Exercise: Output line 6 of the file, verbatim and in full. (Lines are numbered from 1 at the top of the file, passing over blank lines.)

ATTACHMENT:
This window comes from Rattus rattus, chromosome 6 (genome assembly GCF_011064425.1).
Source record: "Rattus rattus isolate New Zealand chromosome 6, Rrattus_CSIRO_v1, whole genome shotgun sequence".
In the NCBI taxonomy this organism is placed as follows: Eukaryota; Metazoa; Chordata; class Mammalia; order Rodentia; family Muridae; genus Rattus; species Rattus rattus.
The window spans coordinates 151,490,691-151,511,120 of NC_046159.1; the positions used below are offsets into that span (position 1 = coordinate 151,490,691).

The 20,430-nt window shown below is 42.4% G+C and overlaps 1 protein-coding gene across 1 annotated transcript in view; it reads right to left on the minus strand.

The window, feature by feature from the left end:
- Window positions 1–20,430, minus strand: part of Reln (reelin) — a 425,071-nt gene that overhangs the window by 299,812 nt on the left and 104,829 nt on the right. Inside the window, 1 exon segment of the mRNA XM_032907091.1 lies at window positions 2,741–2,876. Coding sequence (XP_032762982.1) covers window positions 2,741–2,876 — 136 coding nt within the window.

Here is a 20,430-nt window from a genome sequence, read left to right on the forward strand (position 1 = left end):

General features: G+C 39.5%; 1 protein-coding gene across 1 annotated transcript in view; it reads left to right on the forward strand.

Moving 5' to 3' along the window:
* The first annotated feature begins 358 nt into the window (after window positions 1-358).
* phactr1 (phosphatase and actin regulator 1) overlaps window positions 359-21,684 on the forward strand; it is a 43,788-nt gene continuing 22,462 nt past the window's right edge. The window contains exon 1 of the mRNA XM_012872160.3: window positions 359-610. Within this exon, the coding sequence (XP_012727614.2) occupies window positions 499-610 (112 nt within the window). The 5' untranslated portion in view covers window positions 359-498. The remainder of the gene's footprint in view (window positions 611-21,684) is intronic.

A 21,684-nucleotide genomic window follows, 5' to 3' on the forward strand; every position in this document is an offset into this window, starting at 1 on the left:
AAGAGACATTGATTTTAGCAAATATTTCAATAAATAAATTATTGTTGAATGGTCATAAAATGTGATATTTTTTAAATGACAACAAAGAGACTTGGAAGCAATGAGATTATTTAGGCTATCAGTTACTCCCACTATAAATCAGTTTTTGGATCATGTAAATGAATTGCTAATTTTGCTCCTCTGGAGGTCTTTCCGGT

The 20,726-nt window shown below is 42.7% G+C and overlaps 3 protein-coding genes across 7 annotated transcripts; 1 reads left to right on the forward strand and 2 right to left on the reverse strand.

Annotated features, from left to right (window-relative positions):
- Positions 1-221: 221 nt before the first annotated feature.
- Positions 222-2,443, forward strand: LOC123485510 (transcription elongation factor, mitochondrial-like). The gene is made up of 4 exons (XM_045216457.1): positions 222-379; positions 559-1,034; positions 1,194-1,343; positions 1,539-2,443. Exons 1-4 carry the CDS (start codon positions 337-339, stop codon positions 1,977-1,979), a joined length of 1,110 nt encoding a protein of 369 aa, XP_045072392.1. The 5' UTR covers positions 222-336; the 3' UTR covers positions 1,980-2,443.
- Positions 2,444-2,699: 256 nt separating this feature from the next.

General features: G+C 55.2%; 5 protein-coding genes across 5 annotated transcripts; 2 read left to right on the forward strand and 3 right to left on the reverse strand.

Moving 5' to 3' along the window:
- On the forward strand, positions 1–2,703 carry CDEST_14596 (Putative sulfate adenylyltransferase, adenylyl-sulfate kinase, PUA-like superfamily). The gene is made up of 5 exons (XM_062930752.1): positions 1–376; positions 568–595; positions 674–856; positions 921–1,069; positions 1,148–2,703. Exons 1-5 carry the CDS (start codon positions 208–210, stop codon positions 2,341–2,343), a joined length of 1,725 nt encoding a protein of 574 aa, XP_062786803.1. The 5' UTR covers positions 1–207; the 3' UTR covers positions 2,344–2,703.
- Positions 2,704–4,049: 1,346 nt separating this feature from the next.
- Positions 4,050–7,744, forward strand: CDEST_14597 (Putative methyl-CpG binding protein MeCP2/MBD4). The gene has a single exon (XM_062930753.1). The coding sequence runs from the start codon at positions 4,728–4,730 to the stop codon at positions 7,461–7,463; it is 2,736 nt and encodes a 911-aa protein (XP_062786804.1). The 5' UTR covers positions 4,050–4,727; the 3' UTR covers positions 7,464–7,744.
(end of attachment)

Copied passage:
The window, feature by feature from the left end: